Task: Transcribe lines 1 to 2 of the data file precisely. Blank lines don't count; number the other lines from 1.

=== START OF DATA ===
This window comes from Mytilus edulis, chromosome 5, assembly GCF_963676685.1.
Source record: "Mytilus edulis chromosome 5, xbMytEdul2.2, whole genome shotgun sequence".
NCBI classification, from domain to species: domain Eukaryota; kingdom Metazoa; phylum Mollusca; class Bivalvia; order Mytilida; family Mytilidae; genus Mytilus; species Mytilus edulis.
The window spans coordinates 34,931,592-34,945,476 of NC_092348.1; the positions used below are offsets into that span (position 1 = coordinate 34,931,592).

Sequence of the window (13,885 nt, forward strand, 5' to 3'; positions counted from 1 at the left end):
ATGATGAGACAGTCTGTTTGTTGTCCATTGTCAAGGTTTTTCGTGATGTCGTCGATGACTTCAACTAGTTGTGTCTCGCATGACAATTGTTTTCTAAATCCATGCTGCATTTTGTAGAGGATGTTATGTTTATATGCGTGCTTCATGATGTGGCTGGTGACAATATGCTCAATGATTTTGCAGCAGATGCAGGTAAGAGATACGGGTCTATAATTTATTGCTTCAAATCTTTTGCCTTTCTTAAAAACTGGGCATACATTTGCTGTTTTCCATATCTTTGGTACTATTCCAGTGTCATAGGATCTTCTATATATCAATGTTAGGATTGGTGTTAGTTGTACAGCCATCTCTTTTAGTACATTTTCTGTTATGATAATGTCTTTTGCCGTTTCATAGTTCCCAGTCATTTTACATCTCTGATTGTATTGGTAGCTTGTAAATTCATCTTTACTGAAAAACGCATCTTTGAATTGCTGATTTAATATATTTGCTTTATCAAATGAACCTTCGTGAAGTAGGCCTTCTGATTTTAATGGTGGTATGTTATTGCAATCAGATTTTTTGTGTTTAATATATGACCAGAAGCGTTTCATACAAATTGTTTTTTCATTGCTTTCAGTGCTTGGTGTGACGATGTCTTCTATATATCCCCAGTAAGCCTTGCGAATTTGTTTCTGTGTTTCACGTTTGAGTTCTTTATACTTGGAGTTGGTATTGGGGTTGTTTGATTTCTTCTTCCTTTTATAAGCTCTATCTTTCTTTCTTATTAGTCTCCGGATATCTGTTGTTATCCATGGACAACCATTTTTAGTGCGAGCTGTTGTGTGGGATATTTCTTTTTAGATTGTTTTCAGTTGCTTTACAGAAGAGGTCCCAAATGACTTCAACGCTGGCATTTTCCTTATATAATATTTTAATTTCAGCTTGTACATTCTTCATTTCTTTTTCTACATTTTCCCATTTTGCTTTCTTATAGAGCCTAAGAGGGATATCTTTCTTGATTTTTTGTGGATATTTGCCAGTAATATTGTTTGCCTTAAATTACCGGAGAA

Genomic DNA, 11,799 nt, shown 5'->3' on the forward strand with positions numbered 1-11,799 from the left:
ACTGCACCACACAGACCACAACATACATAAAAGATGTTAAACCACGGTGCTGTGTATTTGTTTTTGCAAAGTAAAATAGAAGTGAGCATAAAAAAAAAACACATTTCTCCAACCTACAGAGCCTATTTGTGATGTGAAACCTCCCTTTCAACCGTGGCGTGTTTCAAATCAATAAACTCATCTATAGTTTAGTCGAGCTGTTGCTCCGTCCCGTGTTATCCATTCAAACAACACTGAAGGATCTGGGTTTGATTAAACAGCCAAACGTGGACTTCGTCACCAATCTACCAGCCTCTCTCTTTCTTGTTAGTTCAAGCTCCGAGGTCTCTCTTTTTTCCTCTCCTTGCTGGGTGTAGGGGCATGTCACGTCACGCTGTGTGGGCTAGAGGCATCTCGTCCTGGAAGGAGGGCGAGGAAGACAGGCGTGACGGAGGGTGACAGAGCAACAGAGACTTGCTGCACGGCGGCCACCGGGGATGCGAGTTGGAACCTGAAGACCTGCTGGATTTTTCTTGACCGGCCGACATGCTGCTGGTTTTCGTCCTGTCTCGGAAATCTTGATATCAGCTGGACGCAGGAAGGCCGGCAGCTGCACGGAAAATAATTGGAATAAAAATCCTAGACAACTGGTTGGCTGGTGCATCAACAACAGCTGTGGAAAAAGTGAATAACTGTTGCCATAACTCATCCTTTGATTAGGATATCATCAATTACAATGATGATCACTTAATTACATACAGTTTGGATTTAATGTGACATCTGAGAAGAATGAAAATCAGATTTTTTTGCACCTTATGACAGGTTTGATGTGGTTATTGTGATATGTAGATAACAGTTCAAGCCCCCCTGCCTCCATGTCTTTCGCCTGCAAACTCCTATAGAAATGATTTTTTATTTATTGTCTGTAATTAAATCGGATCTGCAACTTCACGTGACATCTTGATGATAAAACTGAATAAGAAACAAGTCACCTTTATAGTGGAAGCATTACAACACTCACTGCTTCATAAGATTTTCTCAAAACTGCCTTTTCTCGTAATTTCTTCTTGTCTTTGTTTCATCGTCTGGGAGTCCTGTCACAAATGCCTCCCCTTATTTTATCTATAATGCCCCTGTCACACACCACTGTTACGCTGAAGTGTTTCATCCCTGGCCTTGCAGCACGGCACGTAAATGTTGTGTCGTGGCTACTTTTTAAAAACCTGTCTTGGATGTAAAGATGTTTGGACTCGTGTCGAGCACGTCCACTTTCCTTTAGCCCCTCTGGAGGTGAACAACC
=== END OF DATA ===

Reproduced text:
This window comes from Mytilus edulis, chromosome 5, assembly GCF_963676685.1.
Source record: "Mytilus edulis chromosome 5, xbMytEdul2.2, whole genome shotgun sequence".